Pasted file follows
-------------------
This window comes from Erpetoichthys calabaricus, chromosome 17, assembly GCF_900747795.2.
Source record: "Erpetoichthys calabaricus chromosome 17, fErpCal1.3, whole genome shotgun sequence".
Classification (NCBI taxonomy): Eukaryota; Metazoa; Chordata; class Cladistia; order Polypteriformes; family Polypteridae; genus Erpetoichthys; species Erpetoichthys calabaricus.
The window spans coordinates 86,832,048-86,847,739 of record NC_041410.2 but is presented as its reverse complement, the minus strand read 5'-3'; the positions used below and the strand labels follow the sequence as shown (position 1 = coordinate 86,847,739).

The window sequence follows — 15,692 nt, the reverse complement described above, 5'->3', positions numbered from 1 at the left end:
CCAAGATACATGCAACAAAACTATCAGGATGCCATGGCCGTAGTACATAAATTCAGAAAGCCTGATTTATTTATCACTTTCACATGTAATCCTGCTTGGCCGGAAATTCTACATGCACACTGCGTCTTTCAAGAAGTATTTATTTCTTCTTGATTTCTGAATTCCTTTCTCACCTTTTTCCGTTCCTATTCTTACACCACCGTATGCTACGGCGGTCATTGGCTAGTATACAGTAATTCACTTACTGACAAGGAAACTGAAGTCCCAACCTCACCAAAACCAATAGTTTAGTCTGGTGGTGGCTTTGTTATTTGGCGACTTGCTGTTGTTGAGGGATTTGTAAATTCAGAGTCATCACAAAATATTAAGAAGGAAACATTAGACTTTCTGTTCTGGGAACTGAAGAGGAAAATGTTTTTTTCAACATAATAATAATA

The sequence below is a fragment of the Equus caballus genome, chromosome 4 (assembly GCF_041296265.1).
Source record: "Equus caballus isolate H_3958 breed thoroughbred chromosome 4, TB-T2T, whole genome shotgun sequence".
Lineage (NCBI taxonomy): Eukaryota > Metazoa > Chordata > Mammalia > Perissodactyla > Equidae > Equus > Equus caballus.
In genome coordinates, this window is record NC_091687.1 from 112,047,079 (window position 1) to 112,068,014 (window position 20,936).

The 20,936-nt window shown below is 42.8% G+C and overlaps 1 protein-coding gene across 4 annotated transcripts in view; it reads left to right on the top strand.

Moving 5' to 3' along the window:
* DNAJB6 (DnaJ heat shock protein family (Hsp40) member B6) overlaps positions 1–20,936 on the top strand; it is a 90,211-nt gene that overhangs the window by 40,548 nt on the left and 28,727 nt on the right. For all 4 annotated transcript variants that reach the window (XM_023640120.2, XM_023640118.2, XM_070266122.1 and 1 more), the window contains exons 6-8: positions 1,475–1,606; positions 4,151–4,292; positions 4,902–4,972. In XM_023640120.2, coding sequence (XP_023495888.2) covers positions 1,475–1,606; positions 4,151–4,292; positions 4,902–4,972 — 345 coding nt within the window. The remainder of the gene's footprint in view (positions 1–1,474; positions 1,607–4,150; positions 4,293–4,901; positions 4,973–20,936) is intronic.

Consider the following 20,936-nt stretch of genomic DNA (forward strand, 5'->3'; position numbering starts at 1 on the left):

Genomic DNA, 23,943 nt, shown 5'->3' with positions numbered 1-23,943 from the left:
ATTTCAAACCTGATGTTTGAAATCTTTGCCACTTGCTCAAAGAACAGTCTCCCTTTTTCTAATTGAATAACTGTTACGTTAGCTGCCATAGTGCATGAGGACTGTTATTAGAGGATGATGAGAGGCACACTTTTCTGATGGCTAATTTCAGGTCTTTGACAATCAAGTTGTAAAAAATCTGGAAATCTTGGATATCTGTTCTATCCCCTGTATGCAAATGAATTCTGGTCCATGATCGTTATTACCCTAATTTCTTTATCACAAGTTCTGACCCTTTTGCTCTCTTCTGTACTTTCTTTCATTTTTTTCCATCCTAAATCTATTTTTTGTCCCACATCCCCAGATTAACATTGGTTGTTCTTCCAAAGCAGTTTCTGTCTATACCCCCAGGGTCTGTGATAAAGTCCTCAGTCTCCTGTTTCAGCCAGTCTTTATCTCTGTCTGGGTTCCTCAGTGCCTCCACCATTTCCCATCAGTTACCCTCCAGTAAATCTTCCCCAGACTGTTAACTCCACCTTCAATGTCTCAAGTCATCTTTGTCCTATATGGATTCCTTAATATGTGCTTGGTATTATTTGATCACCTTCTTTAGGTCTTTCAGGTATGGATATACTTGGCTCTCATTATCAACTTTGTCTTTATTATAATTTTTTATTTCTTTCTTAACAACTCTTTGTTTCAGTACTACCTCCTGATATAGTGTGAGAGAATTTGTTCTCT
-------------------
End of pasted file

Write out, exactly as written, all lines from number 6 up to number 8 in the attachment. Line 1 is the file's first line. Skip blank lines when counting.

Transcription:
CCAAGATACATGCAACAAAACTATCAGGATGCCATGGCCGTAGTACATAAATTCAGAAAGCCTGATTTATTTATCACTTTCACATGTAATCCTGCTTGGCCGGAAATTCTACATGCACACTGCGTCTTTCAAGAAGTATTTATTTCTTCTTGATTTCTGAATTCCTTTCTCACCTTTTTCCGTTCCTATTCTTACACCACCGTATGCTACGGCGGTCATTGGCTAGTATACAGTAATTCACTTACTGACAAGGAAACTGAAGTCCCAACCTCACCAAAACCAATAGTTTAGTCTGGTGGTGGCTTTGTTATTTGGCGACTTGCTGTTGTTGAGGGATTTGTAAATTCAGAGTCATCACAAAATATTAAGAAGGAAACATTAGACTTTCTGTTCTGGGAACTGAAGAGGAAAATGTTTTTTTCAACATAATAATAATA

The sequence below is a fragment of the Equus caballus genome, chromosome 4 (assembly GCF_041296265.1).
Source record: "Equus caballus isolate H_3958 breed thoroughbred chromosome 4, TB-T2T, whole genome shotgun sequence".